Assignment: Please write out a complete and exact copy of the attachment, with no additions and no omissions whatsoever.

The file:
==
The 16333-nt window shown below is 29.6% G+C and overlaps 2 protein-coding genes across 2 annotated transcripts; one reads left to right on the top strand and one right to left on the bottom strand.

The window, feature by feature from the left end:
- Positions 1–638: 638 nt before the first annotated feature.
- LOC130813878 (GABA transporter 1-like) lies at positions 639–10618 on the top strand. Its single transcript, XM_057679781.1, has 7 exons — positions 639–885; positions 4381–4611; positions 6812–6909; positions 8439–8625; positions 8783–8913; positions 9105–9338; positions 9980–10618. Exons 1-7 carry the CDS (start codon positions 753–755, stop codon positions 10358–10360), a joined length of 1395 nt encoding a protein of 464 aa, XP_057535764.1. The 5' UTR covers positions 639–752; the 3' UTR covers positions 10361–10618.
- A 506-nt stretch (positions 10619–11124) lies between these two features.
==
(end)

The 16333-nt window shown below is 29.6% G+C and overlaps 2 protein-coding genes across 2 annotated transcripts; one reads left to right on the top strand and one right to left on the bottom strand.

The window, feature by feature from the left end:
- Positions 1–638: 638 nt before the first annotated feature.
- LOC130813878 (GABA transporter 1-like) lies at positions 639–10618 on the top strand. Its single transcript, XM_057679781.1, has 7 exons — positions 639–885; positions 4381–4611; positions 6812–6909; positions 8439–8625; positions 8783–8913; positions 9105–9338; positions 9980–10618. Exons 1-7 carry the CDS (start codon positions 753–755, stop codon positions 10358–10360), a joined length of 1395 nt encoding a protein of 464 aa, XP_057535764.1. The 5' UTR covers positions 639–752; the 3' UTR covers positions 10361–10618.
- A 506-nt stretch (positions 10619–11124) lies between these two features.